Averse Sefira

Tetragrammatical Astygmata
(Evil Horde Records)
Enslain Magazine Volume 2, Issue 1
Order Issue #8!  This review included.
Way sick, dude! Hailing from Texas, Averse Sefira are totally Black Metal with possibly the slightest touch of Death metal and the vibe of quality sound and production that makes "Tetragrammatical Astygmata" stand out. At first hearing, one might think they are from somewhere in Scandanavia, but this homegrown U.S. onslaught just takes the best aspects of the black-metal sound, and put their own viscious twist on it. Again, it must be noted that the production is top-notch, being just clear enough to let the music wreak its havoc.

The instruments are well-mixed for the most part, and have just the right tones for that balance of clarity and an ominous feel. The only drawback is that the snare drum tends to get lost during a few grind passages. The vocals are about the best I have heard in the genre. They too have clear and prominent tones, never too high-ended, with a touch of reverb. I can't make out all the words, but at least some of them, which is more than usual. Musically there is the ever important dynamic mix of slow and fast. The guitars have plenty of gain/distortion, with a good balance of equalization, and the bass has a slight bit of the bumble-bee twang to it (sort of like Steve Harris from Iron Maiden or Chris Squire of Yes, only to a lesser degree) so it can be heard in the mix in addition to smoothing out the bottom-end. The drumming doesn't quit for even a moment, and propels the songs into realms of hypersonic oblivion.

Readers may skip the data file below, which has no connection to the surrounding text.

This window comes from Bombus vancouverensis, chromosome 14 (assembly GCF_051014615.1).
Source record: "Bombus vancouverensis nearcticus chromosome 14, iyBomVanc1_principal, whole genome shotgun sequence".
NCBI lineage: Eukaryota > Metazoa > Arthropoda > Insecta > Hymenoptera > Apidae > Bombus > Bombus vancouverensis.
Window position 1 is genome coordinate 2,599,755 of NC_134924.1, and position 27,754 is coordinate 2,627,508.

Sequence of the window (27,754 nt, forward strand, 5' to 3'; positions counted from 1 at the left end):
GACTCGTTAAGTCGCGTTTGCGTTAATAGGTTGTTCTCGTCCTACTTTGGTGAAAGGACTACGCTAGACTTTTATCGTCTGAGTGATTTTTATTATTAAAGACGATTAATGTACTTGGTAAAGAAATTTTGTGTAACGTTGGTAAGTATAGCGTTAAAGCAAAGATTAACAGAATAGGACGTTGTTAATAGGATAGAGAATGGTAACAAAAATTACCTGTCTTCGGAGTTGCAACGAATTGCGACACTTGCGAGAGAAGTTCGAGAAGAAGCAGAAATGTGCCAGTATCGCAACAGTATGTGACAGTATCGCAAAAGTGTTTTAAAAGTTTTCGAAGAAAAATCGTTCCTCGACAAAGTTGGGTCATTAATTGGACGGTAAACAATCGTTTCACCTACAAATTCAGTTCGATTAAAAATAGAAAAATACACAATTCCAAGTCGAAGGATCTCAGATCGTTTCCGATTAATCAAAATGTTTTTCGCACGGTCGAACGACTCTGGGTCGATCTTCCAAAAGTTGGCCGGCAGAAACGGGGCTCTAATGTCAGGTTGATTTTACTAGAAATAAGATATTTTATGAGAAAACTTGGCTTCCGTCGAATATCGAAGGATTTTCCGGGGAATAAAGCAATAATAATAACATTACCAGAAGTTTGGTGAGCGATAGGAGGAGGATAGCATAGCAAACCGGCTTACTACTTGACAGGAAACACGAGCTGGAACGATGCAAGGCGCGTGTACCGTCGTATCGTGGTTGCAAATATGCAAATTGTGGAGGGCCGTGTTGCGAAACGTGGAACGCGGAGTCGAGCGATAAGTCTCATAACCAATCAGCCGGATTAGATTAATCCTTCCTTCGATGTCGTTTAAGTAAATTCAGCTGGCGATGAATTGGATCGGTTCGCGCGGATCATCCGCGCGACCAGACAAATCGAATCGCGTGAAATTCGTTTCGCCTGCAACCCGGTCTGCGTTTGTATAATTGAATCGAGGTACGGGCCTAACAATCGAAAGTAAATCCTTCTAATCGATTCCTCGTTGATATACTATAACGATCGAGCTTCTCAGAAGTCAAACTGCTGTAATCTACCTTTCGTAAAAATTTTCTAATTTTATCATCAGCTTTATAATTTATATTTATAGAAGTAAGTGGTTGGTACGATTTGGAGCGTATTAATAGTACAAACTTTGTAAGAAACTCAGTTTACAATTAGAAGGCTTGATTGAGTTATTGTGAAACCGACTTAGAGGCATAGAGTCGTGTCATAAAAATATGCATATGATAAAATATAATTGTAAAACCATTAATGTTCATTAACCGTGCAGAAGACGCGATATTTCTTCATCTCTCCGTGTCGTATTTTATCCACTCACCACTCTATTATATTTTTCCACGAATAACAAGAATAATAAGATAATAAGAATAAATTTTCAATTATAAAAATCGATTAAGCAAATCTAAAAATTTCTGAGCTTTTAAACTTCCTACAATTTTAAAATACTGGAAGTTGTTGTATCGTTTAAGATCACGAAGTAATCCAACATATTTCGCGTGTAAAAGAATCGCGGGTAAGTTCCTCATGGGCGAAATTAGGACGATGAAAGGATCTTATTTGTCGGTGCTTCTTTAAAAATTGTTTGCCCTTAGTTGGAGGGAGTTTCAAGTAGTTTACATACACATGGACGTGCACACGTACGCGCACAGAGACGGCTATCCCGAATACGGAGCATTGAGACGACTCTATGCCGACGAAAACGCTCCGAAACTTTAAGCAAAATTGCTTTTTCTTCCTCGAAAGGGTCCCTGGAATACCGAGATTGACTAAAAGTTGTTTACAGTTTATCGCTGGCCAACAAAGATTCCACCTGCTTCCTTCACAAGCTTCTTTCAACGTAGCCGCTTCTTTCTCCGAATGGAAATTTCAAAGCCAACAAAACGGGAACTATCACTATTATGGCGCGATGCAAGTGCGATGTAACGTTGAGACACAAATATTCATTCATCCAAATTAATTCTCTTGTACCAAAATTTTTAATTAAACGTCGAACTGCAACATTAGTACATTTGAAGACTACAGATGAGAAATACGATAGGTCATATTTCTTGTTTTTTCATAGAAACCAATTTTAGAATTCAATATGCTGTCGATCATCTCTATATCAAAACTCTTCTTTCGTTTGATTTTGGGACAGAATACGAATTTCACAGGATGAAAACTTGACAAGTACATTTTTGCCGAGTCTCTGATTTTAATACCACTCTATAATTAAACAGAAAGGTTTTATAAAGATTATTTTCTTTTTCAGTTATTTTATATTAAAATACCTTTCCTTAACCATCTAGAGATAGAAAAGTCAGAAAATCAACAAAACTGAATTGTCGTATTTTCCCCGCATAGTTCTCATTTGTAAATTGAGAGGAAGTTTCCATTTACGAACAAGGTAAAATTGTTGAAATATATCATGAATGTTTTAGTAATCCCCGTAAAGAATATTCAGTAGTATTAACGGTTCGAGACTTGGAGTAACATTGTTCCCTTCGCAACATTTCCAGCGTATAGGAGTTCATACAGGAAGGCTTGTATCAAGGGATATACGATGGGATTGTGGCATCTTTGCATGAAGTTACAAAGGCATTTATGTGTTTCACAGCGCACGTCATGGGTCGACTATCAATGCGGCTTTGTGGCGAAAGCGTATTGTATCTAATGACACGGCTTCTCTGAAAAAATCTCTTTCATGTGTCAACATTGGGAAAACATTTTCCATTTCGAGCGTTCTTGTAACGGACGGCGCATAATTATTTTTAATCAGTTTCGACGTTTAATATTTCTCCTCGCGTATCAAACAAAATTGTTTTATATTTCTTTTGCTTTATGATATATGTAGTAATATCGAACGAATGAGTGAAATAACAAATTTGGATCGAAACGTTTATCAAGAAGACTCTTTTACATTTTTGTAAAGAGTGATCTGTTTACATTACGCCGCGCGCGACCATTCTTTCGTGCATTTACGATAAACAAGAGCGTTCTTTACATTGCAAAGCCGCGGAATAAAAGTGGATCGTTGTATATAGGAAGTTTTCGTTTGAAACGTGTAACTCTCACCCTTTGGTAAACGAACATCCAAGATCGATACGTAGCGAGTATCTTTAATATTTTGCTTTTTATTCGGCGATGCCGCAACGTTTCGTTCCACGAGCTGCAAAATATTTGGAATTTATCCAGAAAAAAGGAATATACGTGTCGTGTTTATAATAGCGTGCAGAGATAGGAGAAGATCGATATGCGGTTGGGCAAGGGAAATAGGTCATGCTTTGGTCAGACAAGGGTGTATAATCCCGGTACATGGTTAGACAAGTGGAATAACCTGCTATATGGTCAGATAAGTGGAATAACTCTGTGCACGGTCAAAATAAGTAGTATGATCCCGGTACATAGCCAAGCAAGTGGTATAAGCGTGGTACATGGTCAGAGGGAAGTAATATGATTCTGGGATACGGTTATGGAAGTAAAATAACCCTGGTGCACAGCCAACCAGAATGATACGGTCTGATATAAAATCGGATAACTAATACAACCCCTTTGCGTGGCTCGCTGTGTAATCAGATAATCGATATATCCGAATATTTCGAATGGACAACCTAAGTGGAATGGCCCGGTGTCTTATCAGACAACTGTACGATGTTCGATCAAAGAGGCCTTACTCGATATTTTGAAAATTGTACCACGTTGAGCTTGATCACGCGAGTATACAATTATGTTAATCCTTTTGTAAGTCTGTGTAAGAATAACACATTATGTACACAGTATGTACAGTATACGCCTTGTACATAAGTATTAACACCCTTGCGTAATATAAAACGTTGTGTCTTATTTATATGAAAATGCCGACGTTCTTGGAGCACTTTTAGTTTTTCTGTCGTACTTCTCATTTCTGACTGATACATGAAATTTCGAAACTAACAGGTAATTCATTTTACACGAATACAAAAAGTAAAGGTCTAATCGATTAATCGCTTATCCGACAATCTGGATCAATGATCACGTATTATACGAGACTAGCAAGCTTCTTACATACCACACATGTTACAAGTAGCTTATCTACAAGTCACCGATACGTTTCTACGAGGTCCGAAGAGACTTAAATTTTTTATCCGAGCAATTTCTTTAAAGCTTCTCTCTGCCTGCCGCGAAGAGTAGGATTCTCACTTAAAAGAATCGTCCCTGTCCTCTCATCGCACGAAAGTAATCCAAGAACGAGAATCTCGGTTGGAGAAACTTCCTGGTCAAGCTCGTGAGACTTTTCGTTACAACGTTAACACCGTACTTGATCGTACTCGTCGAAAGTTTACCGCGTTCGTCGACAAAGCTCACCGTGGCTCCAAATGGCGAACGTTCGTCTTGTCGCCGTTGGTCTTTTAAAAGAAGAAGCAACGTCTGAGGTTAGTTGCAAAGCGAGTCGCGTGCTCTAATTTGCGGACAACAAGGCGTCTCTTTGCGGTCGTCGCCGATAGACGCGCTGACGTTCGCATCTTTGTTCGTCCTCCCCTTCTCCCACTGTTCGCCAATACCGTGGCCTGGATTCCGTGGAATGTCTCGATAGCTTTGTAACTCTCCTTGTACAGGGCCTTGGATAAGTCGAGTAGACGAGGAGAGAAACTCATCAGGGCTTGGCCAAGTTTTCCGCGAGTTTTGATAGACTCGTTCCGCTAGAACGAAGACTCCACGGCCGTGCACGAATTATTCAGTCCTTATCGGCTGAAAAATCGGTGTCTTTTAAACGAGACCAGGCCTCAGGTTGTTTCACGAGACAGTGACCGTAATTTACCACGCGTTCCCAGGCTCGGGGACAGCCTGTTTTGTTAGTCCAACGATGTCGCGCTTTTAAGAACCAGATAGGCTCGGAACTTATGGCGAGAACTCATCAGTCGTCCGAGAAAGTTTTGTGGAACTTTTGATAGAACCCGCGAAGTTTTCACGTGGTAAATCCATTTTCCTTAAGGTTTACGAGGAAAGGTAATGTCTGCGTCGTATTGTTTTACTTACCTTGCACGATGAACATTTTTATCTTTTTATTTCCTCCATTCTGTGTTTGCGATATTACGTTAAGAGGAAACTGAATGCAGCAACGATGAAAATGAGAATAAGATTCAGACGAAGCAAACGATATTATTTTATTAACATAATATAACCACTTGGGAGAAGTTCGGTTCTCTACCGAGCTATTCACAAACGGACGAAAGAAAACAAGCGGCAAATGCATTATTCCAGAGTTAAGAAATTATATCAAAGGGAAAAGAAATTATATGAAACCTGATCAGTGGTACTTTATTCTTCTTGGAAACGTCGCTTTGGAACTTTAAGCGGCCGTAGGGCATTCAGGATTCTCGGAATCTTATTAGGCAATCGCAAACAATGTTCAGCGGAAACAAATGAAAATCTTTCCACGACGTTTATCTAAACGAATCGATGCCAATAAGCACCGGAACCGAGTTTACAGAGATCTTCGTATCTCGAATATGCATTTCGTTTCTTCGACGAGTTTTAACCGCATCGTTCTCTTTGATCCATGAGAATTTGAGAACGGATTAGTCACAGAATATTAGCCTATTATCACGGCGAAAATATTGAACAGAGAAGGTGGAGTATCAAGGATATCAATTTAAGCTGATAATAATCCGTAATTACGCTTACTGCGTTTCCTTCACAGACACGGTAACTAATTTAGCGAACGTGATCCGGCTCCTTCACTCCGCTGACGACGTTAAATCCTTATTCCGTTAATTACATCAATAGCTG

The riffs make significant use of diminished 5th power chords. The musical "language" of Black Metal is not so much present here, as is the overall feel and aesthetic result the songs produce. The sounds here are varied, and push the envelope of what is possible in the Black Metal genre. The lyrics are certainly dark and suited to the music, but in a more subtle fashion. They present things in more of a roundabout and poetic (not in terms of rhyme) fashion, giving the reader room for his/her own vision of the concepts. And I thought I knew some vocab, until I came across the words equipollence (being equal in force to) , and qlipothic (can't find a meaning for that one!). A few of the highlights are "Mana Anima," "Transitive Annihilaion," and "Cremation of Ideologies," but in actuality, all the songs are just as intense, without any filler at all. There's really isn't much else to say; this HAS to be heard! It's not the most original or groundbreaking disc out there, but it is what it is, and it is very well done. Again, go get this! You will not be dissapointed. --
Richard

ENSLAIN MAGAZINE